How to free space from expired rows / deleted rows in greenplum?

Post date: Sep 21, 2012 2:54:57 PM

Ans: Because of the MVCC transaction concurrency model, data rows that are deleted or updated still occupy physical space on disk even though they are not visible to any new transactions. If you have a database with lots of updates and deletes, you will generate a lot of expired rows. Periodically running the VACUUM command will remove these expired rows. For example:

VACUUM mytable;

The VACUUM command also collects table-level statistics such as number of rows and pages, so it is necessary to vacuum all tables after loading data, including append-only tables.

Vacuuming append-only tables should be instantaneous since there will be no space to reclaim.

We also recommend all greenplum DBA's to perform routine vacuum operations.

Transaction ID Management

Greenplum’s MVCC transaction semantics depend on being able to compare transaction ID (XID) numbers to determine visibility to other transactions. But since transaction IDs have limited size, a Greenplum system that runs for a long time (more than 4 billion transactions) would suffer transaction ID wraparound: the XID counter wraps around to zero, and all of a sudden transactions that were in the past appear to be in the future — which means their outputs become invisible. To avoid this, it is necessary to VACUUM every table in every database at least once every two billion transactions.

System Catalog Maintenance

Numerous database updates with CREATE and DROP commands can cause growth in the size of the system catalog that affects system performance. For example, after a large number of DROP TABLE statements, the overall performance of the system begins to degrade due to excessive data scanning during metadata operations on the catalog tables. Depending on your system, the performance loss may occur between thousands to tens of thousands of DROP TABLE statements.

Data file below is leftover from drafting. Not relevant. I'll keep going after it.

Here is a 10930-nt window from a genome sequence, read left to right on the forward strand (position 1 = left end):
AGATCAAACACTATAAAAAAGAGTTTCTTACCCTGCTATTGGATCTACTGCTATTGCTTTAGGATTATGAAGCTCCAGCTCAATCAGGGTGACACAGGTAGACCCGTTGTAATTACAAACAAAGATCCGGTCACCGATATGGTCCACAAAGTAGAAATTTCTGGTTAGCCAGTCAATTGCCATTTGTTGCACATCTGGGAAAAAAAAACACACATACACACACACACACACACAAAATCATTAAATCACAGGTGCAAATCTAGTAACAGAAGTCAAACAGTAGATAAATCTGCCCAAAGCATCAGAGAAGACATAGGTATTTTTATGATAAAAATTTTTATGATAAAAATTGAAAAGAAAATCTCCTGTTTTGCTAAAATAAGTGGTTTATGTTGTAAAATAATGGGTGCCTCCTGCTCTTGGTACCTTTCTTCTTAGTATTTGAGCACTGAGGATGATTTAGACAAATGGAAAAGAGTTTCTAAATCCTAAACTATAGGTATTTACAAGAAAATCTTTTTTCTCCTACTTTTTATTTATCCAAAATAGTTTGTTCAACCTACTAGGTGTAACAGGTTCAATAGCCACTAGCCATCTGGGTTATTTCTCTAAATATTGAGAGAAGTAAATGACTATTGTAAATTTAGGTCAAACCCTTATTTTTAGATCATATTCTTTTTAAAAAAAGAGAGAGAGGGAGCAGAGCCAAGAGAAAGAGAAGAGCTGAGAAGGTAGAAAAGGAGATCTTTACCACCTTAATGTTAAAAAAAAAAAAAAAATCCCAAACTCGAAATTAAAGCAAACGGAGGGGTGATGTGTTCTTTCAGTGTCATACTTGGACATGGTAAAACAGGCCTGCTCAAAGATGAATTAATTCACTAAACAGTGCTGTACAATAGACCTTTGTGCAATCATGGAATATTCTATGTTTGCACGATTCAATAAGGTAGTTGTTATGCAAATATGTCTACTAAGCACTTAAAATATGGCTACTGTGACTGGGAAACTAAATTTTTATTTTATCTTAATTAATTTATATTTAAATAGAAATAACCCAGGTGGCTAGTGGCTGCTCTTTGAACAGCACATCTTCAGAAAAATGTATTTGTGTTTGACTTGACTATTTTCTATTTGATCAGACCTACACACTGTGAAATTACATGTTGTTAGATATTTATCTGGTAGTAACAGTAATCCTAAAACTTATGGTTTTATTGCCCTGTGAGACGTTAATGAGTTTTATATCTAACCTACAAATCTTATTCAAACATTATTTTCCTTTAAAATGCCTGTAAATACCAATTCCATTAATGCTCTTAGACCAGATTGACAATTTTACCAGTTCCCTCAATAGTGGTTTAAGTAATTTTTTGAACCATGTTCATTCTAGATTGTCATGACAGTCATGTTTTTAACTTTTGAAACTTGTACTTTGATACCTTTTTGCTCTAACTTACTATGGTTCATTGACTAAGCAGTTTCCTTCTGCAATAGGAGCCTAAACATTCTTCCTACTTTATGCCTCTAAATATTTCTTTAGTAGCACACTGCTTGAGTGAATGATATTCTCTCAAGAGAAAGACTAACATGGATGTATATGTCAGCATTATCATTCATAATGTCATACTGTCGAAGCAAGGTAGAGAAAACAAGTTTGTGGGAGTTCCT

Greenplum recommends that you regularly run a system catalog maintenance procedure to reclaim the space occupied by deleted objects. If a regular procedure has not been run for a long time, you may need to run a more intensive procedure to clear the system catalog. Both types of procedures are described in this section.

Regular System Catalog Maintenance

Greenplum recommends that you periodically run VACUUM on the system catalog to clear the space occupied by deleted objects. If numerous DROP statements are a part of regular database operations, it is safe and appropriate to run a system catalog maintenance procedure with VACUUM daily at off-peak hours. This can be done while the system is running and available.

The following example script performs a VACUUM of the Greenplum Database system catalog:




psql -tc "select '$VCOMMAND' || ' pg_catalog.' || relname || ';' from pg_class a,pg_namespace b where a.relnamespace=b.oid and b.nspname= 'pg_catalog' and a.relkind='r'" $DBNAME | psql -a $DBNAME

Intensive System Catalog Maintenance

If a system catalog maintenance procedure has not been performed in a long time, the catalog may become bloated with dead space, causing excessively long wait times for simple metadata operations. A wait of more than one or two seconds to list user tables, such as with the \d metacommand from within psql, is an indication of catalog bloat.

If you see indications of system catalog bloat, an intensive system catalog maintenance procedure with VACUUM FULL must be performed during a scheduled downtime period. During this period you must stop all catalog activity on the system due to the exclusive locks taken against the system catalog by the FULL system catalog maintenance procedure.

Running regular system catalog maintenance procedures can prevent the need for the more costly intensive procedure.

Vacuum and Analyze for Query Optimization

Greenplum Database uses a cost-based query planner that relies on database statistics. Accurate statistics allow the query planner to better estimate selectivity and the number of rows retrieved by a query operation in order to choose the most efficient query plan. The ANALYZE command collects column-level statistics needed by the query planner.

Both VACUUM and ANALYZE operations can be run in the same command. For example:

=# VACUUM ANALYZE mytable;